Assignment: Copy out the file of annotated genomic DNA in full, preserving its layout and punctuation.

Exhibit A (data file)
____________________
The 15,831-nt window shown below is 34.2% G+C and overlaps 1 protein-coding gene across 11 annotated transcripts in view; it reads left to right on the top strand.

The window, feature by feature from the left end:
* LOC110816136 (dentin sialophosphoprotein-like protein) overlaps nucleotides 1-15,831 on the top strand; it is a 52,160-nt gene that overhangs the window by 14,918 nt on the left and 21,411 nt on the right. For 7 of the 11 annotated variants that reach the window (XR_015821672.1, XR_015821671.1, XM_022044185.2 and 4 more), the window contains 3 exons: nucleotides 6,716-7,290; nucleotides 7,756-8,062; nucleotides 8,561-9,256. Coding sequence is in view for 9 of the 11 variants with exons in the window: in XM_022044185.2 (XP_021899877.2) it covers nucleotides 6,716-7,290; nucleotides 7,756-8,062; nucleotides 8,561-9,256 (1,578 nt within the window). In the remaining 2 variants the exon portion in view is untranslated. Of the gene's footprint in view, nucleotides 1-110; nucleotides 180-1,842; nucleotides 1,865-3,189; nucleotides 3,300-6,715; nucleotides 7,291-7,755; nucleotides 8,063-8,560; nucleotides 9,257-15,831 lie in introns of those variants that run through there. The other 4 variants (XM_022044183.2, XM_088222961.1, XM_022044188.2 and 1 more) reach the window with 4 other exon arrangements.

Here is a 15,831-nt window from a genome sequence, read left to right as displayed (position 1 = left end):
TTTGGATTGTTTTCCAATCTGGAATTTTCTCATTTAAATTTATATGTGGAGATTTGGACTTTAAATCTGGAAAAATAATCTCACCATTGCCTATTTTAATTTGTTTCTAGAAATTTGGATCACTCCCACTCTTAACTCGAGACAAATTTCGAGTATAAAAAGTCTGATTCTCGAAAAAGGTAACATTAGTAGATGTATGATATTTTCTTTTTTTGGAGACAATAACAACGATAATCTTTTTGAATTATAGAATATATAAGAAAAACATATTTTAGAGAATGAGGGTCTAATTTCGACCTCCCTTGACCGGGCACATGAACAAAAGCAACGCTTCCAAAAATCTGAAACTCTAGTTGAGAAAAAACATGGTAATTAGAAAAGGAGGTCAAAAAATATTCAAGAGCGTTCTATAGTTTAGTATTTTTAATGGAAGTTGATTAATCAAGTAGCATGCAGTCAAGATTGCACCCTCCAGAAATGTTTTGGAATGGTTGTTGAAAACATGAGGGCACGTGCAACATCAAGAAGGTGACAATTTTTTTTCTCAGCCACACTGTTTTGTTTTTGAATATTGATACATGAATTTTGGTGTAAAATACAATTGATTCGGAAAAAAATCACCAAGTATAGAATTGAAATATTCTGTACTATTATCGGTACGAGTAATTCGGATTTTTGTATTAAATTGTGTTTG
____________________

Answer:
The 15,831-nt window shown below is 34.2% G+C and overlaps 1 protein-coding gene across 11 annotated transcripts in view; it reads left to right on the top strand.

The window, feature by feature from the left end:
* LOC110816136 (dentin sialophosphoprotein-like protein) overlaps nucleotides 1-15,831 on the top strand; it is a 52,160-nt gene that overhangs the window by 14,918 nt on the left and 21,411 nt on the right. For 7 of the 11 annotated variants that reach the window (XR_015821672.1, XR_015821671.1, XM_022044185.2 and 4 more), the window contains 3 exons: nucleotides 6,716-7,290; nucleotides 7,756-8,062; nucleotides 8,561-9,256. Coding sequence is in view for 9 of the 11 variants with exons in the window: in XM_022044185.2 (XP_021899877.2) it covers nucleotides 6,716-7,290; nucleotides 7,756-8,062; nucleotides 8,561-9,256 (1,578 nt within the window). In the remaining 2 variants the exon portion in view is untranslated. Of the gene's footprint in view, nucleotides 1-110; nucleotides 180-1,842; nucleotides 1,865-3,189; nucleotides 3,300-6,715; nucleotides 7,291-7,755; nucleotides 8,063-8,560; nucleotides 9,257-15,831 lie in introns of those variants that run through there. The other 4 variants (XM_022044183.2, XM_088222961.1, XM_022044188.2 and 1 more) reach the window with 4 other exon arrangements.

Here is a 15,831-nt window from a genome sequence, read left to right as displayed (position 1 = left end):
TTTGGATTGTTTTCCAATCTGGAATTTTCTCATTTAAATTTATATGTGGAGATTTGGACTTTAAATCTGGAAAAATAATCTCACCATTGCCTATTTTAATTTGTTTCTAGAAATTTGGATCACTCCCACTCTTAACTCGAGACAAATTTCGAGTATAAAAAGTCTGATTCTCGAAAAAGGTAACATTAGTAGATGTATGATATTTTCTTTTTTTGGAGACAATAACAACGATAATCTTTTTGAATTATAGAATATATAAGAAAAACATATTTTAGAGAATGAGGGTCTAATTTCGACCTCCCTTGACCGGGCACATGAACAAAAGCAACGCTTCCAAAAATCTGAAACTCTAGTTGAGAAAAAACATGGTAATTAGAAAAGGAGGTCAAAAAATATTCAAGAGCGTTCTATAGTTTAGTATTTTTAATGGAAGTTGATTAATCAAGTAGCATGCAGTCAAGATTGCACCCTCCAGAAATGTTTTGGAATGGTTGTTGAAAACATGAGGGCACGTGCAACATCAAGAAGGTGACAATTTTTTTTCTCAGCCACACTGTTTTGTTTTTGAATATTGATACATGAATTTTGGTGTAAAATACAATTGATTCGGAAAAAAATCACCAAGTATAGAATTGAAATATTCTGTACTATTATCGGTACGAGTAATTCGGATTTTTGTATTAAATTGTGTTTG